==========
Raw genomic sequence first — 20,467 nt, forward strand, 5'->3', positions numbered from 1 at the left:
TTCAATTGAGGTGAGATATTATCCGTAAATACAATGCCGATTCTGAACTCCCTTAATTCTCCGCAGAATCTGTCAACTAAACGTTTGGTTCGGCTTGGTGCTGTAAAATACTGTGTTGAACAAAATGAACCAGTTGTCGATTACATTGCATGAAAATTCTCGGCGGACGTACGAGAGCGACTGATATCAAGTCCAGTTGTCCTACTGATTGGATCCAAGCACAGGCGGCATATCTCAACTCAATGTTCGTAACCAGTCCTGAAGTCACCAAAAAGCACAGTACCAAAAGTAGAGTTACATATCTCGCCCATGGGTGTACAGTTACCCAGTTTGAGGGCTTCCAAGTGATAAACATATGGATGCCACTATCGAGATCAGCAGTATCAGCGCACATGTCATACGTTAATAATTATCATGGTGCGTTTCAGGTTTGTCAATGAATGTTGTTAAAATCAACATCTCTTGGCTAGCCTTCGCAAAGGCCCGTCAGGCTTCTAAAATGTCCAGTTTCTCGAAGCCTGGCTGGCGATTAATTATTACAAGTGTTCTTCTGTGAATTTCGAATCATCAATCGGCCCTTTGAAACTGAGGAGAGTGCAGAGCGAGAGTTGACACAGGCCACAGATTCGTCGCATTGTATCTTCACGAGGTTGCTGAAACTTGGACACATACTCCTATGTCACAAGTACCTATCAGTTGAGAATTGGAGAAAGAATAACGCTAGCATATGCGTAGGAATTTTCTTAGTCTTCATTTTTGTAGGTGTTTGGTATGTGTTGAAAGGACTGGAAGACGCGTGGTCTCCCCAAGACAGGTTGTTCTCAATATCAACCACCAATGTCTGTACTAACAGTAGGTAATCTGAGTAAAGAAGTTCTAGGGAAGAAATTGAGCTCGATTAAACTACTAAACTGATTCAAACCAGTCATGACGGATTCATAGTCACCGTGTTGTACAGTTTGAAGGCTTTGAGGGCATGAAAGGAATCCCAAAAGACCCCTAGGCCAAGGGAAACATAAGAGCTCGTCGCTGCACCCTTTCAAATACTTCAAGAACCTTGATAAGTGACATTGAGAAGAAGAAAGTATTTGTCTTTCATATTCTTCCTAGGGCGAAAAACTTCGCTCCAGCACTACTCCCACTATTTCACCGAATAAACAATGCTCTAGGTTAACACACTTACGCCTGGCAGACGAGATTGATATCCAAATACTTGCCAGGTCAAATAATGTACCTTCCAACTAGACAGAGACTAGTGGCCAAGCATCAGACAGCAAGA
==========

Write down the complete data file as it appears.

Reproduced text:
Raw genomic sequence first — 20,467 nt, forward strand, 5'->3', positions numbered from 1 at the left:
TTCAATTGAGGTGAGATATTATCCGTAAATACAATGCCGATTCTGAACTCCCTTAATTCTCCGCAGAATCTGTCAACTAAACGTTTGGTTCGGCTTGGTGCTGTAAAATACTGTGTTGAACAAAATGAACCAGTTGTCGATTACATTGCATGAAAATTCTCGGCGGACGTACGAGAGCGACTGATATCAAGTCCAGTTGTCCTACTGATTGGATCCAAGCACAGGCGGCATATCTCAACTCAATGTTCGTAACCAGTCCTGAAGTCACCAAAAAGCACAGTACCAAAAGTAGAGTTACATATCTCGCCCATGGGTGTACAGTTACCCAGTTTGAGGGCTTCCAAGTGATAAACATATGGATGCCACTATCGAGATCAGCAGTATCAGCGCACATGTCATACGTTAATAATTATCATGGTGCGTTTCAGGTTTGTCAATGAATGTTGTTAAAATCAACATCTCTTGGCTAGCCTTCGCAAAGGCCCGTCAGGCTTCTAAAATGTCCAGTTTCTCGAAGCCTGGCTGGCGATTAATTATTACAAGTGTTCTTCTGTGAATTTCGAATCATCAATCGGCCCTTTGAAACTGAGGAGAGTGCAGAGCGAGAGTTGACACAGGCCACAGATTCGTCGCATTGTATCTTCACGAGGTTGCTGAAACTTGGACACATACTCCTATGTCACAAGTACCTATCAGTTGAGAATTGGAGAAAGAATAACGCTAGCATATGCGTAGGAATTTTCTTAGTCTTCATTTTTGTAGGTGTTTGGTATGTGTTGAAAGGACTGGAAGACGCGTGGTCTCCCCAAGACAGGTTGTTCTCAATATCAACCACCAATGTCTGTACTAACAGTAGGTAATCTGAGTAAAGAAGTTCTAGGGAAGAAATTGAGCTCGATTAAACTACTAAACTGATTCAAACCAGTCATGACGGATTCATAGTCACCGTGTTGTACAGTTTGAAGGCTTTGAGGGCATGAAAGGAATCCCAAAAGACCCCTAGGCCAAGGGAAACATAAGAGCTCGTCGCTGCACCCTTTCAAATACTTCAAGAACCTTGATAAGTGACATTGAGAAGAAGAAAGTATTTGTCTTTCATATTCTTCCTAGGGCGAAAAACTTCGCTCCAGCACTACTCCCACTATTTCACCGAATAAACAATGCTCTAGGTTAACACACTTACGCCTGGCAGACGAGATTGATATCCAAATACTTGCCAGGTCAAATAATGTACCTTCCAACTAGACAGAGACTAGTGGCCAAGCATCAGACAGCAAGA